I’ve always been good at napping. I can fall into a sweet REM cycle anywhere, anytime, no matter the surroundings. Nobody likes to take me on a road trip because I spend most of the time napping in the passenger seat. On more than one occasion I’ve passed out so hard on the subway that someone has had to poke me awake at the very last stop, begging to know if I'm OK.
But when it comes to sleeping eight hours every night, I fail miserably. I have a terrible habit of going to bed very late (normal) and waking up extremely early, at, like, 5 a.m. (I realize, not so normal). This happens for a number of reasons. I’m at my best in the morning; I’m in a smashing mood, especially after I've been armed with a bulletproof coffee, and my creative juices are unstoppable. Plus, I love to do yoga in the morning and meditate. Rising bright and early has never been a problem for me.
But it does become a problem when I combine this habit with a late bedtime. I rarely get more than five or six hours of sleep a night, which means I take a lot of naps when it's light outside. On the days I work from home, I’m often wrapped up in a cozy blanket before lunchtime, and again when the late afternoon rolls around.
I've heard it a thousand times: getting eight hours of sleep is good for you! It will change your life! I've also heard the other side of the coin, though. Some studies show that we don't need that much sleep, and there is evidence out there showing that too much sleep can increase your risk for stroke and obesity. I decided to put all the statistics and big claims aside and find out for myself what the results of getting eight hours a night would be. I love sleeping anyway — why not incorporate more of it into my life for the sake of research?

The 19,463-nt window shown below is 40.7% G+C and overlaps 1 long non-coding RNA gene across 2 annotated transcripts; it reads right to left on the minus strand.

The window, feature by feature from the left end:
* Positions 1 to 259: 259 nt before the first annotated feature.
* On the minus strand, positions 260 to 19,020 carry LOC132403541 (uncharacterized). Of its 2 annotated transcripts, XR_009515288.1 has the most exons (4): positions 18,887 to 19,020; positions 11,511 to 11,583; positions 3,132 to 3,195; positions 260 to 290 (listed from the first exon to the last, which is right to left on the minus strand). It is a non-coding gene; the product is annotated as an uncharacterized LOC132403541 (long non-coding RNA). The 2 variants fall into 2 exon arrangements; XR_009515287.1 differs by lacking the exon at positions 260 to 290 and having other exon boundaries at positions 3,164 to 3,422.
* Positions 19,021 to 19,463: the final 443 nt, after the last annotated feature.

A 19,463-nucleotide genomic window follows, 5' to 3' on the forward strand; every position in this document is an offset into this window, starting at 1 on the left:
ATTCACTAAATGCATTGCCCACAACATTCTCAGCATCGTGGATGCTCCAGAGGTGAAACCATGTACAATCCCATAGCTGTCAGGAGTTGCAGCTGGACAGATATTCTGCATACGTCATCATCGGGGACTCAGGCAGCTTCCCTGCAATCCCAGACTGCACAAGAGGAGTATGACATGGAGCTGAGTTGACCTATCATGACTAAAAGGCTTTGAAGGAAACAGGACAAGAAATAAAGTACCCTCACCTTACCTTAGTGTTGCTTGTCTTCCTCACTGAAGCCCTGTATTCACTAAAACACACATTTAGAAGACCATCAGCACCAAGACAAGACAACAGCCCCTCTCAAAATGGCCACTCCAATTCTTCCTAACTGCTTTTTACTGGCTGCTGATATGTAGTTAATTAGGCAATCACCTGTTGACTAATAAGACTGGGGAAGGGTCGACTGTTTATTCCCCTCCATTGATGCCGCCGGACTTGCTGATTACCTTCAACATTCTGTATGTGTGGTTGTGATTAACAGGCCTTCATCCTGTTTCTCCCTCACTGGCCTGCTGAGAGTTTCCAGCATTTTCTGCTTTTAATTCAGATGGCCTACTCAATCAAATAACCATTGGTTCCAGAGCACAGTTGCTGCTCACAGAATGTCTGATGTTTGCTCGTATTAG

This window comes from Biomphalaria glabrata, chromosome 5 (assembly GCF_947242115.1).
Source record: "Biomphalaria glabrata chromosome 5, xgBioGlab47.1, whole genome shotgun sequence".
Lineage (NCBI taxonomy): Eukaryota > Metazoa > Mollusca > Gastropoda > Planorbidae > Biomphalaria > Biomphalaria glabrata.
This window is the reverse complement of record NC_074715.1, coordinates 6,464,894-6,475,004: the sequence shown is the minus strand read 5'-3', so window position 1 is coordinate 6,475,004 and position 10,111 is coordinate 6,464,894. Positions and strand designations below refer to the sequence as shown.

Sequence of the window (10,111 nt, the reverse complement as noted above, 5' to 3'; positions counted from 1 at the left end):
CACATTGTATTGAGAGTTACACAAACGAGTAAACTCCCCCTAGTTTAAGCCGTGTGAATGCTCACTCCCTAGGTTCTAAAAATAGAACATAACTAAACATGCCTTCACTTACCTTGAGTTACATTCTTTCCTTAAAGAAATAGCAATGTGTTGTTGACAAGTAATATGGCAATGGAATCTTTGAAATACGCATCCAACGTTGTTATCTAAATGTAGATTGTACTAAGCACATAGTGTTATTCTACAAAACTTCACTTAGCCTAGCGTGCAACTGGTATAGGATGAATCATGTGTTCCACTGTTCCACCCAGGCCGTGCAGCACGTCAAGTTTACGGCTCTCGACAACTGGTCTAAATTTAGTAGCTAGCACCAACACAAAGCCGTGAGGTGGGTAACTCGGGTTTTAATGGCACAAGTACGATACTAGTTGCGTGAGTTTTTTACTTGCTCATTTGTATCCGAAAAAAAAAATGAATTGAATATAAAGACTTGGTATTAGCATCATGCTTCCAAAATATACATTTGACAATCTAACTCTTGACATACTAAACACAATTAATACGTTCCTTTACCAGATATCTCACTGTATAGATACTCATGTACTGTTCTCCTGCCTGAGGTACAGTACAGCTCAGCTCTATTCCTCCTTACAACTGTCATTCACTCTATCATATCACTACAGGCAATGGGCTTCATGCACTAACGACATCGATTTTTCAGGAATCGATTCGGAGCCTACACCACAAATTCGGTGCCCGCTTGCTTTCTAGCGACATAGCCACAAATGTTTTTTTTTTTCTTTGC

I would get at least eight hours of sleep, no matter what. That was my mantra for the next seven nights. No matter what time my head hit the pillow, I wouldn't climb out of bed until my eight hours were up. Ideally, I wanted to be asleep at a decent time so I wouldn't have to sacrifice on morning productivity, but I decided not to mandate a specific bedtime.
There were a few different things I hoped would be positively affected from the extra shut-eye: the back and neck pain I experience because of my scoliosis; my habits of napping throughout the day; and my moods. There was plenty of evidence out there to predict that each of these would likely improve somehow, but I wasn't quite sure how the benefits would manifest.
I may be good at sleeping, but planning ahead of time is not my strong suit. I went to bed the night before around midnight, so according to the rules I set out for myself, I was forced to set my alarm clock for 8 a.m. But my internal clock had different plans. I woke up wide-eyed at 6 a.m. and spent the next two hours tossing and turning, drifting in and out of sleep.
When I finally got up, I was so grumpy that even a second coffee didn’t save me. Because I was up three hours later than usual, there wasn't enough time to do the morning things I love to do, like stretch and dawdle on social media. Everything felt out of whack. I felt (and looked) like a zombie.
When the afternoon arrived, I was still feeling weird; 4 p.m. felt like midday. I was hungry and cranky. As soon as I got home from teaching yoga I crawled into the fetal position and napped for a solid hour and a half. I woke up at six, ate dinner, and went straight back to bed, where I fell asleep around nine with the TV on.
OK, so far, not so good. The sudden change in sleep patterns had clearly disturbed pretty much everything, especially my siesta schedule; as a result, I stirred throughout the night again.
I woke up at 7:15 a.m. Knowing I wasn't going to be able to fit in my entire morning routine before I had to get to work, I consolidated. I sat for a 10-minute meditation and made myself a hearty omelette, figuring those were the two things that would give me the most energy.